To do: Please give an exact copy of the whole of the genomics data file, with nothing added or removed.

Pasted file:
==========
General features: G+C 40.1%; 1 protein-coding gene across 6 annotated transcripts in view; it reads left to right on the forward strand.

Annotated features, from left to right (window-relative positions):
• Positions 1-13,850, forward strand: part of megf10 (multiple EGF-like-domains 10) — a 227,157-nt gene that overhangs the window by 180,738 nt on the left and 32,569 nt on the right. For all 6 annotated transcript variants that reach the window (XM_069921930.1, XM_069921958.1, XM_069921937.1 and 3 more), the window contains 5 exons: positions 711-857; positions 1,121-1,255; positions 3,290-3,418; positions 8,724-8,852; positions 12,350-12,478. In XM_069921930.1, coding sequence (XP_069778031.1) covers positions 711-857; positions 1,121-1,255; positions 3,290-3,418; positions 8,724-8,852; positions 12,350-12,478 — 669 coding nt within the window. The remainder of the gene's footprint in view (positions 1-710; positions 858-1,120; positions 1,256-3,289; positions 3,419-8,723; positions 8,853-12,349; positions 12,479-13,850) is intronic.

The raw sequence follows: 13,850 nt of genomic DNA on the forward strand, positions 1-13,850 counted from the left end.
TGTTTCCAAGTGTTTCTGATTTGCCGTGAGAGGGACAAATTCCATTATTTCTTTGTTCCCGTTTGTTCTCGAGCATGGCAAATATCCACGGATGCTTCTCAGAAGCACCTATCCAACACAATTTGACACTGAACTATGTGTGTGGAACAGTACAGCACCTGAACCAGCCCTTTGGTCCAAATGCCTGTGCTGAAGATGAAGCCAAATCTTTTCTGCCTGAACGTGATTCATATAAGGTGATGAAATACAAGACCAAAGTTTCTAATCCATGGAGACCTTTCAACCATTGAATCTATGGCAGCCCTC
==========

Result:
General features: G+C 40.1%; 1 protein-coding gene across 6 annotated transcripts in view; it reads left to right on the forward strand.

Annotated features, from left to right (window-relative positions):
• Positions 1-13,850, forward strand: part of megf10 (multiple EGF-like-domains 10) — a 227,157-nt gene that overhangs the window by 180,738 nt on the left and 32,569 nt on the right. For all 6 annotated transcript variants that reach the window (XM_069921930.1, XM_069921958.1, XM_069921937.1 and 3 more), the window contains 5 exons: positions 711-857; positions 1,121-1,255; positions 3,290-3,418; positions 8,724-8,852; positions 12,350-12,478. In XM_069921930.1, coding sequence (XP_069778031.1) covers positions 711-857; positions 1,121-1,255; positions 3,290-3,418; positions 8,724-8,852; positions 12,350-12,478 — 669 coding nt within the window. The remainder of the gene's footprint in view (positions 1-710; positions 858-1,120; positions 1,256-3,289; positions 3,419-8,723; positions 8,853-12,349; positions 12,479-13,850) is intronic.

The raw sequence follows: 13,850 nt of genomic DNA on the forward strand, positions 1-13,850 counted from the left end.
TGTTTCCAAGTGTTTCTGATTTGCCGTGAGAGGGACAAATTCCATTATTTCTTTGTTCCCGTTTGTTCTCGAGCATGGCAAATATCCACGGATGCTTCTCAGAAGCACCTATCCAACACAATTTGACACTGAACTATGTGTGTGGAACAGTACAGCACCTGAACCAGCCCTTTGGTCCAAATGCCTGTGCTGAAGATGAAGCCAAATCTTTTCTGCCTGAACGTGATTCATATAAGGTGATGAAATACAAGACCAAAGTTTCTAATCCATGGAGACCTTTCAACCATTGAATCTATGGCAGCCCTC